The rotating handpiece 10 of the presently preferred embodiment uses the electromagnetically induced cutting system disclosed in U.S. Pat. No. 5,741,247, the entire contents of which are expressly incorporated herein by reference. In the illustrated embodiment of FIG 1, separate fair and fluid lines 111,113 run parallel to one another in the distal direction toward the feed channels 115,117. The feed channels 115, 117, carrying a supply of air and water, respectively, feed into a circumferential chamber 119. Referring to figures 5 a-5 c, the circumferential chamber 119 is formed in the fiber tip ferrule 121 is formed in a tapered section 121 of the fiber tip ferrule 123. As can be seen from FIG. 5b, for example, four orifices 125 are disposed in the tapered section 121 of the fiber chip ferrule 123. Air traveling to the circumferential chamber 119 from the feed channel 115, and water traveling into the circumferential chamber 119 from the feed channel 117, are both initially mixed in the circumferential chamber 119. Subsequently, the initially-mixed air travels through the circumferential chamber 119 and enters through the orifices 125. The air and water is further mixed and atomized within the internal chamber 133. The atomized water under air pressure subsequently travels along the fiber chip 51 in a direction toward the output end 136 of the fiber tip 51. In the presently preferred embodiment, three o-ring seals 139 are provided to seal the inside of the rotating handpiece from the air and water.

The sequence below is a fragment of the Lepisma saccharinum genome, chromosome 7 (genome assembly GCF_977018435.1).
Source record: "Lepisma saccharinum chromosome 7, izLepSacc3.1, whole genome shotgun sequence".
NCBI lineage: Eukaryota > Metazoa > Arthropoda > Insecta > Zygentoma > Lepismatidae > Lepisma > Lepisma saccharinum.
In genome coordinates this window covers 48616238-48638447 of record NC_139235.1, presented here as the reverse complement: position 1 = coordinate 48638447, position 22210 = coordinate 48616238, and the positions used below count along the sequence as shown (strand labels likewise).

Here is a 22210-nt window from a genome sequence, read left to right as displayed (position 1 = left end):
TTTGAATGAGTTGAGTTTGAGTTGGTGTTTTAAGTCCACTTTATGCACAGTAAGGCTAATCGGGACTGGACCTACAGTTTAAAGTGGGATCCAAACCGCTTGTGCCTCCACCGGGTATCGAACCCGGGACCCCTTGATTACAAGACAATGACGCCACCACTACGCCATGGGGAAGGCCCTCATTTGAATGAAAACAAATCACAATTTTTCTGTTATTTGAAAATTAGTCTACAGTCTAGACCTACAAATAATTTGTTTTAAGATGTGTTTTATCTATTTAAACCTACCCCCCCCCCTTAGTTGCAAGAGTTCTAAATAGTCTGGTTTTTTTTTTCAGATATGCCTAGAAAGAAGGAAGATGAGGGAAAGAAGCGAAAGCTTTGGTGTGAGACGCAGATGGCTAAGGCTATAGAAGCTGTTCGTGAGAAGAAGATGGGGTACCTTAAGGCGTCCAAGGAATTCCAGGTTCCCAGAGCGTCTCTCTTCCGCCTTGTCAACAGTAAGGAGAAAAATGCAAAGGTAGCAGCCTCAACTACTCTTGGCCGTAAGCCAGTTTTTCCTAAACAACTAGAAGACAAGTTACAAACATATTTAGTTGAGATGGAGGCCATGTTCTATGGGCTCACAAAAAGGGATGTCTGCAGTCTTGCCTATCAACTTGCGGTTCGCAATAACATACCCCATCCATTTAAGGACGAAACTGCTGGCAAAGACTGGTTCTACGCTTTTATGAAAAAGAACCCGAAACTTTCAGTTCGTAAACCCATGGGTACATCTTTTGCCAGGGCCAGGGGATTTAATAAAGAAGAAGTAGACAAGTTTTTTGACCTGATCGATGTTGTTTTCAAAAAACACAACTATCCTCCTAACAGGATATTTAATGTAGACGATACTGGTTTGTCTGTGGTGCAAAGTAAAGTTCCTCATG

Referring to FIG. 3, the removable trunk fiber assembly 16 is preferably provided with three radial ports for introducing air, water, and (optionally) cooling air. More particularly, a fluid radial channel 161 feeds fluid (e.g., water) into the fluid channel 111, an air radial channel 163 feeds air into the air channel 113, and an optional cooling-air radial channel 165 feeds cooling air along a cooling-air channel, which exits in close proximity to the parabolic mirror 41. In a preferred embodiment, the exit angle of the cooling air channel directs cooling air directly onto the parabolic mirror 41, so that the cooling air is reflected from the parabolic mirror 41 onto the input end 59 of the fiber tip 51 and, subsequently, onto the window 43. In FIG. 2, the cooling air exits from an orifice 181 a and is channeled directly onto the input end 59 a of the fiber tip 51 a. Subsequently, the air is directed onto the parabolic mirror 41 and reflected onto the output end 55 of the trunk fiber optic 45. This configuration could also be implemented for the system of FIG. 1, wherein the cooling air subsequently is directed onto the window 43. Alternatively, in the embodiment of FIG. 2, the cooling air exiting the orifice 181 a can be channeled directly onto the parabolic mirror 41, focusing onto the input end 59 a of the fiber tip 51. In the embodiments of both FIG. 1 and FIG. 1, the cooling air is subsequently channeled in the direction of the arrows A2 through channels formed in the chuck 23. As shown in FIG. 3a, the chuck 23 preferably has portions of its two sides removed, to thereby form channels for passage of the cooling air. The cooling air travels through the channels of the chuck 23 under a vacuum pressure and, subsequently, is drawn into a removal port 191. Upon entering the removal port 191 under the vacuum, the cooling air travels in a direction opposite to the arrow A1 and exits the removal trunk fiber assembly 16. The four 0-rings 196 insulate the radial channels 161,163,165 from one another. FIG. 6a illustrates a side elevation view of the assembled rotating handpiece 10 and FIG. 6b illustrates a modified embodiment of the rotating handpiece 10, wherein the neck is slightly bent. In FIGS. 6a the portion indicated by reference numeral 203 is adapted to rotate about an axis of the rotating handpiece 10. The portion 205 does not rotate. Similarly, in FIG. 6b, the portion 207 is adapted to rotate about an axis of the rotating handpiece, and the portion 209 docs not rotate. In the embodiment of FIG. 6b, the trunk fiber optic is configured to be slightly flexible, since the trunk fiber optic will need to bend and flex as the portion 207 is rotated relative to the portion 209. In either of the embodiments of FIGS. 6a and 6 b, the user holds the rotating portion (203 or 207) with his or her thumb and two fingers (such as is conventional in the art) and allows the stationary portion (205 or 209) to rest on a portion of the hand bridging the user's forefinger and thumb. The three fingers holding the rotating portion (203 or 207) contact the rotating portion and can rotate the rotating portion, as the fixed portion (205 or 209) does not rotate and rests on the portion of the hand bridging the hand and the forefinger.